SBI, for instance, charges 1 per cent above the relative time deposit rate as interest. A concession of 0.25 per cent on interest rate is given if the loan is taken via YONO (SBI mobile app). Axis Bank charges 2 per cent above the term deposit rate.

Most banks don’t charge processing fee, pre-payment charges or other charges.

Repayment:Typically, repayment can be made any time during the OD tenure and banks may even allow extension of the OD tenure. For instance, Axis Bank offers OD facility against an FD for a minimum of three months.

With SBI, the repayment schedule will be fixed depending on the repayment capacity of the borrower. SBI has capped the maximum repayment period at five years for OD claimed against special term deposits.

If the loan is not repaid within the OD tenure or within a stipulated time as agreed with any bank, the loan amount gets adjusted with the FD, and the balance, if any, gets repaid at the time of maturity.

Loan against securities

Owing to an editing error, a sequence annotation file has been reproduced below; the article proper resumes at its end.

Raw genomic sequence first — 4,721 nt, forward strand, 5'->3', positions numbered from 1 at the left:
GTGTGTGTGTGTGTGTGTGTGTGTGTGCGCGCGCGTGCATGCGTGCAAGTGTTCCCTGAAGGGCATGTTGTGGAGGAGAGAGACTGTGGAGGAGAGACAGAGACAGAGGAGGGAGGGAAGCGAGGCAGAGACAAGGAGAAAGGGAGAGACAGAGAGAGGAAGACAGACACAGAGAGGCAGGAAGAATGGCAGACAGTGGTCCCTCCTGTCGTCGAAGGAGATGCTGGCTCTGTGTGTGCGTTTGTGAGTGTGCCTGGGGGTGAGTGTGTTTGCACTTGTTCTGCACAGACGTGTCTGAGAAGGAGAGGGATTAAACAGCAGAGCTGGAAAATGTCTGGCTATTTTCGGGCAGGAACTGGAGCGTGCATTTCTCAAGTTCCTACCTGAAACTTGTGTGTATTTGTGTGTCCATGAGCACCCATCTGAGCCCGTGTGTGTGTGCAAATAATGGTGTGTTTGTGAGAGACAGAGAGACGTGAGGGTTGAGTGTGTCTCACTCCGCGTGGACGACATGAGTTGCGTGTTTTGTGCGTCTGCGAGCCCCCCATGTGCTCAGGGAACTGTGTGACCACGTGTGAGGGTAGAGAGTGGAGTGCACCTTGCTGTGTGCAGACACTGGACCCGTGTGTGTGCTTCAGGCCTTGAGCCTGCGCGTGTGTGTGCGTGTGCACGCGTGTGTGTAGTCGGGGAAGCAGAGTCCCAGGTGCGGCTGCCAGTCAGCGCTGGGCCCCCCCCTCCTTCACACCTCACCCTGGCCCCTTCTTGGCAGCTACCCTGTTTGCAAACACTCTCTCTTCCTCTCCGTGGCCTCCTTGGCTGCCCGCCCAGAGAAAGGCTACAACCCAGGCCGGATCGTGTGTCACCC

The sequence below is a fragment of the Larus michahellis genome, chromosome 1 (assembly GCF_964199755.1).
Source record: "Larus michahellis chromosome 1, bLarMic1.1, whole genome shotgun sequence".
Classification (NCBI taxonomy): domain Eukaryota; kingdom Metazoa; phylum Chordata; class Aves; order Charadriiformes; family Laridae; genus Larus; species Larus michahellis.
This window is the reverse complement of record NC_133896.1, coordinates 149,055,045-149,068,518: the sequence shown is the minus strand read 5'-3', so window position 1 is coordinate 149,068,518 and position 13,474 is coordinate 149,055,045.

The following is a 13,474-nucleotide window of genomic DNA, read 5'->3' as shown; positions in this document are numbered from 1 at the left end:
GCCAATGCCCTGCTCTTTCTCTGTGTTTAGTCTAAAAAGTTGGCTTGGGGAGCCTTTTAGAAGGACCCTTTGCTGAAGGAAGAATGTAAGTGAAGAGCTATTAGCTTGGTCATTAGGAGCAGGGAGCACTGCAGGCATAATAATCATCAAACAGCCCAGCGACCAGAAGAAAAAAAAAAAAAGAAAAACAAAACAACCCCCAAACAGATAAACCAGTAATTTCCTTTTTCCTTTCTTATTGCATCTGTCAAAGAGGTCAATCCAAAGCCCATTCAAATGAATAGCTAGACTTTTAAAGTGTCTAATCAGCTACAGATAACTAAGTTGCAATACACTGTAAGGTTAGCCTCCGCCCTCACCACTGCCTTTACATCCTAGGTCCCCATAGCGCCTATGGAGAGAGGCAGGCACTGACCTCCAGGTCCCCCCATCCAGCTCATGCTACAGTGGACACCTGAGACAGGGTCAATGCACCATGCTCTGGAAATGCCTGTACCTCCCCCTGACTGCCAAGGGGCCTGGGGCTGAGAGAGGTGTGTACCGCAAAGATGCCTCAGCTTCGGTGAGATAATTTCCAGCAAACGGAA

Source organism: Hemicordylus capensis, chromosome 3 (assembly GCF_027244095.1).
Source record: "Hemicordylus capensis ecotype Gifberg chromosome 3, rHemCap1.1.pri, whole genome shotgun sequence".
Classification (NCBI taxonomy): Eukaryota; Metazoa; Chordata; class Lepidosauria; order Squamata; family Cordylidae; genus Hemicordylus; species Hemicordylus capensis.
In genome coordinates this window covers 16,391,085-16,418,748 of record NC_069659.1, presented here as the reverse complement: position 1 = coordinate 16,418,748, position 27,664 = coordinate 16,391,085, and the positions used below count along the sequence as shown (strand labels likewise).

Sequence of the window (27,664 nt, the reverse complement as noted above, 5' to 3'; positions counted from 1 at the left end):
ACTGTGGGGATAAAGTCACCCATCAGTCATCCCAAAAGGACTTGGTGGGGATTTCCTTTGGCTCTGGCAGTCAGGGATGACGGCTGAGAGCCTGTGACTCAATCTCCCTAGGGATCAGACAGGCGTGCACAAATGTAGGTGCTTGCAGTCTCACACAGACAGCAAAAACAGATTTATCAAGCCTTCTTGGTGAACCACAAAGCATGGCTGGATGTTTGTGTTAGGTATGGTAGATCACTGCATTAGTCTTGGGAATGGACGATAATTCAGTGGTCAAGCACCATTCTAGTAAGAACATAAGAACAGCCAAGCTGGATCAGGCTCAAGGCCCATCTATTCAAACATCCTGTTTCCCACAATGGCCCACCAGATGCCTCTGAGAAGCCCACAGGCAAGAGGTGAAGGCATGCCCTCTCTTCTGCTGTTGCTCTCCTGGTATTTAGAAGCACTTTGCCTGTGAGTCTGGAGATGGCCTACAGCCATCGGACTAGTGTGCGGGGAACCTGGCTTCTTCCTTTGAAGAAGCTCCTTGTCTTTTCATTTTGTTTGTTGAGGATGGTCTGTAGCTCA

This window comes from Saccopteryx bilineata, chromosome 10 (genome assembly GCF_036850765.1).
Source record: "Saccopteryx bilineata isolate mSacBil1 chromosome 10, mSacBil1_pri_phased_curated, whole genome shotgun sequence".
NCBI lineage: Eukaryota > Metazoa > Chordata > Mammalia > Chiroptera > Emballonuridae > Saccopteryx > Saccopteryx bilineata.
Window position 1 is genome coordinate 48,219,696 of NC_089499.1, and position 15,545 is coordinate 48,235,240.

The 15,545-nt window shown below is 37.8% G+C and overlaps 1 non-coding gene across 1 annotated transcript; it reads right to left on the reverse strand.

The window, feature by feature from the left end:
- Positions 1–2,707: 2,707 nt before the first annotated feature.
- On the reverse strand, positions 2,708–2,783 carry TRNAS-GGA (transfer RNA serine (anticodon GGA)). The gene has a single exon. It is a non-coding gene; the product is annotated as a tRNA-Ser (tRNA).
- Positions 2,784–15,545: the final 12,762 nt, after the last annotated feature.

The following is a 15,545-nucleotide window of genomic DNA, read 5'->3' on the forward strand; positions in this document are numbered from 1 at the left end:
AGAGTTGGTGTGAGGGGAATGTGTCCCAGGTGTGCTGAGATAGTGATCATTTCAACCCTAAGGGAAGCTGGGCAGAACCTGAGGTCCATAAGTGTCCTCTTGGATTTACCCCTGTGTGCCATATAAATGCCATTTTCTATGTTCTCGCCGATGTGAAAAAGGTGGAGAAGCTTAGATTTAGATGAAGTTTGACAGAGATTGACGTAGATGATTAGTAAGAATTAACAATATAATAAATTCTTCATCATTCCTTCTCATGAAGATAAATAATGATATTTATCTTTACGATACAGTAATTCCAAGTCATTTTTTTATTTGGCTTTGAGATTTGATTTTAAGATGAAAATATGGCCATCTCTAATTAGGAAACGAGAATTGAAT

Another option to consider is taking loan against securities. Most banks provide loans against securities including shares and mutual funds to individuals. Banks grant loans against a list of securities approved by them.

Most banks have digitised the process and you can find the approved list of securities, both shares and MFs, on the banks’ website.

The loan is mostly offered as an OD facility to borrowers.

Loan amount:For loan against shares, the loan amount offered is 50-60 per cent of the market value of the shares.

But the maximum loan amount, with most banks, is capped at ₹20 lakh; the minimum loan amount varies with each bank.

For instance, a minimum of ₹50,000 can be obtained as loan against shares with SBI. This means, your minimum investment should be around ₹1 lakh, so the bank can provide 50-60 per cent of market value.

Similarly, HDFC Bank and Federal Bank offer minimum loan amount of ₹1 lakh. Here, your minimum investment should be around ₹2 lakh to be eligible for the loan.

Loan is offered against all categories of MFs — equity, debt and hybrid. However, the loan amount depends on the net asset value (NAV) of the units held by the borrower and the type of MFs. Most banks offer up to 50 per cent of the value of equity MFs as loan amount. For debt MFs, however, loans are usually offered up to 80 per cent of the value of the units held.

Borrowers should note that both shares and MFs are market-linked financial assets and are subject to market volatility.

You should be mindful of the fluctuations in the value of the pledged units.

The shares/MFs are revalued every day or on weekly basis by banks; ICICI Bank, for instance, does it on a weekly basis (every Friday).